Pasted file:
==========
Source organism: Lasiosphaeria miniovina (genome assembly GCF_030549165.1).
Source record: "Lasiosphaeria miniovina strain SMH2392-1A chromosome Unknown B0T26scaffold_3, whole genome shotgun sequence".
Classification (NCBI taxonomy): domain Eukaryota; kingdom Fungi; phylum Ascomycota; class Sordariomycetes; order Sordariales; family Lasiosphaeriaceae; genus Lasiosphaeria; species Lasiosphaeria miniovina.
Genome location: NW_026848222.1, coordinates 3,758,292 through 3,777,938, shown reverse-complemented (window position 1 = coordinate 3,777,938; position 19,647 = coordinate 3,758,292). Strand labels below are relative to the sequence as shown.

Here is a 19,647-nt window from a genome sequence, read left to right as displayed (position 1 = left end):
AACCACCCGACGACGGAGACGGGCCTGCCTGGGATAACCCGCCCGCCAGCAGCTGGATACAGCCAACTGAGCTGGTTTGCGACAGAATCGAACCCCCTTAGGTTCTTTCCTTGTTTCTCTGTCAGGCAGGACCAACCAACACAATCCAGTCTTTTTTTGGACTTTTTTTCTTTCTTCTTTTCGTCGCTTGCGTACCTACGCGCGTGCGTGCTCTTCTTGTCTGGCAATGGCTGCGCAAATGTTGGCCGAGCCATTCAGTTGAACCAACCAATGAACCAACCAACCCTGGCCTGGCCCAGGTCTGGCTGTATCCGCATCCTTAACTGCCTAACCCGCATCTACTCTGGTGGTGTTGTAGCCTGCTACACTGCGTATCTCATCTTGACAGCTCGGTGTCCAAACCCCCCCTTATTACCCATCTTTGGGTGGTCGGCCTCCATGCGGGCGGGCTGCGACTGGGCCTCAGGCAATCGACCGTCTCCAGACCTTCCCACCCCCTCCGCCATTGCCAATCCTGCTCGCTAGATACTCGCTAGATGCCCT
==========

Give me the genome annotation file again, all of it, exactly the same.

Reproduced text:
Source organism: Lasiosphaeria miniovina (genome assembly GCF_030549165.1).
Source record: "Lasiosphaeria miniovina strain SMH2392-1A chromosome Unknown B0T26scaffold_3, whole genome shotgun sequence".
Classification (NCBI taxonomy): domain Eukaryota; kingdom Fungi; phylum Ascomycota; class Sordariomycetes; order Sordariales; family Lasiosphaeriaceae; genus Lasiosphaeria; species Lasiosphaeria miniovina.
Genome location: NW_026848222.1, coordinates 3,758,292 through 3,777,938, shown reverse-complemented (window position 1 = coordinate 3,777,938; position 19,647 = coordinate 3,758,292). Strand labels below are relative to the sequence as shown.

Here is a 19,647-nt window from a genome sequence, read left to right as displayed (position 1 = left end):
AACCACCCGACGACGGAGACGGGCCTGCCTGGGATAACCCGCCCGCCAGCAGCTGGATACAGCCAACTGAGCTGGTTTGCGACAGAATCGAACCCCCTTAGGTTCTTTCCTTGTTTCTCTGTCAGGCAGGACCAACCAACACAATCCAGTCTTTTTTTGGACTTTTTTTCTTTCTTCTTTTCGTCGCTTGCGTACCTACGCGCGTGCGTGCTCTTCTTGTCTGGCAATGGCTGCGCAAATGTTGGCCGAGCCATTCAGTTGAACCAACCAATGAACCAACCAACCCTGGCCTGGCCCAGGTCTGGCTGTATCCGCATCCTTAACTGCCTAACCCGCATCTACTCTGGTGGTGTTGTAGCCTGCTACACTGCGTATCTCATCTTGACAGCTCGGTGTCCAAACCCCCCCTTATTACCCATCTTTGGGTGGTCGGCCTCCATGCGGGCGGGCTGCGACTGGGCCTCAGGCAATCGACCGTCTCCAGACCTTCCCACCCCCTCCGCCATTGCCAATCCTGCTCGCTAGATACTCGCTAGATGCCCT